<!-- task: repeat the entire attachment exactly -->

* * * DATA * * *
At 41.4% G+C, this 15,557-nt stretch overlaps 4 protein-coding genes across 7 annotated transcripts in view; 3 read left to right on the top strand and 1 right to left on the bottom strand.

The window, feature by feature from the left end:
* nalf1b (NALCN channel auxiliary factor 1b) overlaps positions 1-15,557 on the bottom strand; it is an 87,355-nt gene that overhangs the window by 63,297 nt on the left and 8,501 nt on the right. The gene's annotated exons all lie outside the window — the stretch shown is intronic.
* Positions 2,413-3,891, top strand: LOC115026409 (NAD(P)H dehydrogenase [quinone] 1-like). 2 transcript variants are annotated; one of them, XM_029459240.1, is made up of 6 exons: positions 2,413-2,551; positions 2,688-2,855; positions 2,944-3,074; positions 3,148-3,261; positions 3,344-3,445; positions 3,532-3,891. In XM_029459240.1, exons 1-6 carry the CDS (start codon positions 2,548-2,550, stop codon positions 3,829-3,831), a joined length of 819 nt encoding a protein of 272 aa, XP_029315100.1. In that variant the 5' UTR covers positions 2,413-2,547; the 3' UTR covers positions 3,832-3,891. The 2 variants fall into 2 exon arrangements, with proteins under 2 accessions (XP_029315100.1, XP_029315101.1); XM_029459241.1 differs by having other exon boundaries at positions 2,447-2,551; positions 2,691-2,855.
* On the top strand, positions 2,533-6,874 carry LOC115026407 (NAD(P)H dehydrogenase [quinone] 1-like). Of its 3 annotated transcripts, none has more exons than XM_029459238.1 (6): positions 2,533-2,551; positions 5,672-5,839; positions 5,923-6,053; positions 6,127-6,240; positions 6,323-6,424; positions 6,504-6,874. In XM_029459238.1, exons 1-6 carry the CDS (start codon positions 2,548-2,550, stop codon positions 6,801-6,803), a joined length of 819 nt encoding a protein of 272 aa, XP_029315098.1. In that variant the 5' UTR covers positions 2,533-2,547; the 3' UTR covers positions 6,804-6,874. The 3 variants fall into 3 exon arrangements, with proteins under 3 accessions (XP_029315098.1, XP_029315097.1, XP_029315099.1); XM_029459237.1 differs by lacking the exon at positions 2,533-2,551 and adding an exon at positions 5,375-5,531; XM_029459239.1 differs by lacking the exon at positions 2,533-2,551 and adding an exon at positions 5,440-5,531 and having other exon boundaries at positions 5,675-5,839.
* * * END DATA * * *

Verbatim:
At 41.4% G+C, this 15,557-nt stretch overlaps 4 protein-coding genes across 7 annotated transcripts in view; 3 read left to right on the top strand and 1 right to left on the bottom strand.

The window, feature by feature from the left end:
* nalf1b (NALCN channel auxiliary factor 1b) overlaps positions 1-15,557 on the bottom strand; it is an 87,355-nt gene that overhangs the window by 63,297 nt on the left and 8,501 nt on the right. The gene's annotated exons all lie outside the window — the stretch shown is intronic.
* Positions 2,413-3,891, top strand: LOC115026409 (NAD(P)H dehydrogenase [quinone] 1-like). 2 transcript variants are annotated; one of them, XM_029459240.1, is made up of 6 exons: positions 2,413-2,551; positions 2,688-2,855; positions 2,944-3,074; positions 3,148-3,261; positions 3,344-3,445; positions 3,532-3,891. In XM_029459240.1, exons 1-6 carry the CDS (start codon positions 2,548-2,550, stop codon positions 3,829-3,831), a joined length of 819 nt encoding a protein of 272 aa, XP_029315100.1. In that variant the 5' UTR covers positions 2,413-2,547; the 3' UTR covers positions 3,832-3,891. The 2 variants fall into 2 exon arrangements, with proteins under 2 accessions (XP_029315100.1, XP_029315101.1); XM_029459241.1 differs by having other exon boundaries at positions 2,447-2,551; positions 2,691-2,855.
* On the top strand, positions 2,533-6,874 carry LOC115026407 (NAD(P)H dehydrogenase [quinone] 1-like). Of its 3 annotated transcripts, none has more exons than XM_029459238.1 (6): positions 2,533-2,551; positions 5,672-5,839; positions 5,923-6,053; positions 6,127-6,240; positions 6,323-6,424; positions 6,504-6,874. In XM_029459238.1, exons 1-6 carry the CDS (start codon positions 2,548-2,550, stop codon positions 6,801-6,803), a joined length of 819 nt encoding a protein of 272 aa, XP_029315098.1. In that variant the 5' UTR covers positions 2,533-2,547; the 3' UTR covers positions 6,804-6,874. The 3 variants fall into 3 exon arrangements, with proteins under 3 accessions (XP_029315098.1, XP_029315097.1, XP_029315099.1); XM_029459237.1 differs by lacking the exon at positions 2,533-2,551 and adding an exon at positions 5,375-5,531; XM_029459239.1 differs by lacking the exon at positions 2,533-2,551 and adding an exon at positions 5,440-5,531 and having other exon boundaries at positions 5,675-5,839.